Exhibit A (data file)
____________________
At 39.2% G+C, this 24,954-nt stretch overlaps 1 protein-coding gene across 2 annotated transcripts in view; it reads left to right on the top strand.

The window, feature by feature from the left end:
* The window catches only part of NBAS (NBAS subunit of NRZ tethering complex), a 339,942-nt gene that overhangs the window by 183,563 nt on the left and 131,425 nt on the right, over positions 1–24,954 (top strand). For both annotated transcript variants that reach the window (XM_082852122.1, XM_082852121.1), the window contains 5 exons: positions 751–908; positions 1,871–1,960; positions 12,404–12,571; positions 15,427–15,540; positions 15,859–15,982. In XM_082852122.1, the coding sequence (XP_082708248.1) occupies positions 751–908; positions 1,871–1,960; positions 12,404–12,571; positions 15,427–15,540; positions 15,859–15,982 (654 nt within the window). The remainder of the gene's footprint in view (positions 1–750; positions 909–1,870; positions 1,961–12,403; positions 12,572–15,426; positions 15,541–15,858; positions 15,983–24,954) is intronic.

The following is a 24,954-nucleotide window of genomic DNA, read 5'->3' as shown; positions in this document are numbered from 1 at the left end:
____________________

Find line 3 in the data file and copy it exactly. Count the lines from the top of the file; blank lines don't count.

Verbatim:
* The window catches only part of NBAS (NBAS subunit of NRZ tethering complex), a 339,942-nt gene that overhangs the window by 183,563 nt on the left and 131,425 nt on the right, over positions 1–24,954 (top strand). For both annotated transcript variants that reach the window (XM_082852122.1, XM_082852121.1), the window contains 5 exons: positions 751–908; positions 1,871–1,960; positions 12,404–12,571; positions 15,427–15,540; positions 15,859–15,982. In XM_082852122.1, the coding sequence (XP_082708248.1) occupies positions 751–908; positions 1,871–1,960; positions 12,404–12,571; positions 15,427–15,540; positions 15,859–15,982 (654 nt within the window). The remainder of the gene's footprint in view (positions 1–750; positions 909–1,870; positions 1,961–12,403; positions 12,572–15,426; positions 15,541–15,858; positions 15,983–24,954) is intronic.